After months of deliberation, the European Commission has moved to enforce its much-criticized “Television Without Frontiers” directive across the whole of the community.

The EC has written to all 12 member states urging that they fully and properly implement the directive, which is designed to set minimum programming standards, regulate advertising and stimulate cross-border broadcasting.

EC sources say the letters represent a “first step” toward enforcing Television Without Frontiers, which is a cornerstone of the EC’s audio-visual policy.

Legal actions could follow if the letters are ignored, though a gentle policy of persuasion is more likely. Many analysts doubt the EC’s power to legally force members to adopt the regulations.

A year after the October ’91 directive, most EC members have yet to pass their own legislation that would allow it to take hold.

The most problematic areas appear to lie in its demands that stations recognize a 50% European productions quota, a 10% independent productions quota plus restrictions on advertising breaks and sponsorship.

U.K. Acts on rule

The U.K.’s broadcasting regulations were brought somewhat into line with the directive by the 1990 Broadcasting Act. But in Spain, Germany and Denmark, progress has been either slow or nonexistent.

In Italy, a new law following the directive’s quota on advertising (15% of broadcast time) has been passed, though Italian broadcasters remain in breach of most of the other articles (Daily Variety, Nov. 16).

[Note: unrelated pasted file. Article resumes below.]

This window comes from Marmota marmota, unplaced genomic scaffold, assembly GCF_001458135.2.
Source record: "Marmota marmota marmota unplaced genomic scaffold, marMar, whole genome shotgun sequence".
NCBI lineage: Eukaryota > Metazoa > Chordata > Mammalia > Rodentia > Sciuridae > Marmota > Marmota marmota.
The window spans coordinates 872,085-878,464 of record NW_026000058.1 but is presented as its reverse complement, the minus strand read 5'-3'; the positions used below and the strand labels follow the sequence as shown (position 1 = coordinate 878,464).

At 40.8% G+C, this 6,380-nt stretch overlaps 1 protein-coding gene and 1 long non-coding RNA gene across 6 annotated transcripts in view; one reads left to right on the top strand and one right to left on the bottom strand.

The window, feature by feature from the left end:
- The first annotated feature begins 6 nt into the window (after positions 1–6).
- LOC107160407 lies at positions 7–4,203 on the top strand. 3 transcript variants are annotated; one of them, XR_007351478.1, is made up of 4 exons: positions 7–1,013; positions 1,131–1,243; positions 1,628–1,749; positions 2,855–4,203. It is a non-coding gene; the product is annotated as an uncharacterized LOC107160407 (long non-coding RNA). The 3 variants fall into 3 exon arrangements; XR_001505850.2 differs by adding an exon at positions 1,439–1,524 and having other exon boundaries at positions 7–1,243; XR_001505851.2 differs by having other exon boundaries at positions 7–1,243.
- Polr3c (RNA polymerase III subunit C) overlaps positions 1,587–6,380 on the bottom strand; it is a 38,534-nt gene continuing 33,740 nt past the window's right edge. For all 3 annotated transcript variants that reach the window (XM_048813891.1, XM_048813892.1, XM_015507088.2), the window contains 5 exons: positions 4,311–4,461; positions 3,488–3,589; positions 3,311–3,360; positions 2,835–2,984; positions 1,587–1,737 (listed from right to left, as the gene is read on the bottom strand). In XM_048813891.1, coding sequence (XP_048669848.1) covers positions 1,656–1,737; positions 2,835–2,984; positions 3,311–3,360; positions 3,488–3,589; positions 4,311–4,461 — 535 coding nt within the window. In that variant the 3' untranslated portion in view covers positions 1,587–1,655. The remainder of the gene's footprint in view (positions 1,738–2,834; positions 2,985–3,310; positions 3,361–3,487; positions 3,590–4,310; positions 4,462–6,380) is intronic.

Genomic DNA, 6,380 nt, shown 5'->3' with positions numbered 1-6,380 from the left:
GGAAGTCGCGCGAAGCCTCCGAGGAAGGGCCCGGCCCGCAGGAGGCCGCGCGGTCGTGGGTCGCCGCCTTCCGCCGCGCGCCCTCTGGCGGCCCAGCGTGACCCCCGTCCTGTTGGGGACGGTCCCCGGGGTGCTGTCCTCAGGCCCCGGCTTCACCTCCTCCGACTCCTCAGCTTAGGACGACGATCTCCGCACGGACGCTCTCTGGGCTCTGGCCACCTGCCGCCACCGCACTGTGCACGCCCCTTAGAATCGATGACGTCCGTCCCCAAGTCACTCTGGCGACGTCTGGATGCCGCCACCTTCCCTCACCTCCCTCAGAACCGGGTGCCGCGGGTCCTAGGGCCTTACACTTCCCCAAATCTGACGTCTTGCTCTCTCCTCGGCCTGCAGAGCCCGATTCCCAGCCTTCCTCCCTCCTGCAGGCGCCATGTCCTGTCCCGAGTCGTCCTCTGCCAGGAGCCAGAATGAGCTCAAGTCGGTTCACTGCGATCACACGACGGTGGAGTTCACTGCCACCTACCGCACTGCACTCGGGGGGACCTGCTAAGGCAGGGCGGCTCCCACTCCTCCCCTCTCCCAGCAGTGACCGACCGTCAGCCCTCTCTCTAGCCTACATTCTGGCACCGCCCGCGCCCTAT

The directive has been heavily criticized by almost every state. In Spain, for example, its limits on non-European programming and commercials–under one article, spot advertising in a given hour should amount to no more than 20%, or 12 minutes–is felt to have ominous implications for both state and privately owned outlets.

A spokesperson for national net Antena 3, which made $ 48.9 million from ads in 1990, admits, “If this is passed we will close in a matter of weeks.”

Among its various letters, the EC charges the U.K. and France with discriminating against foreign broadcasters and alleges that Spain, Italy and Greece have contravened rules on TV advertising. The members have been given two months to respond to the letters.

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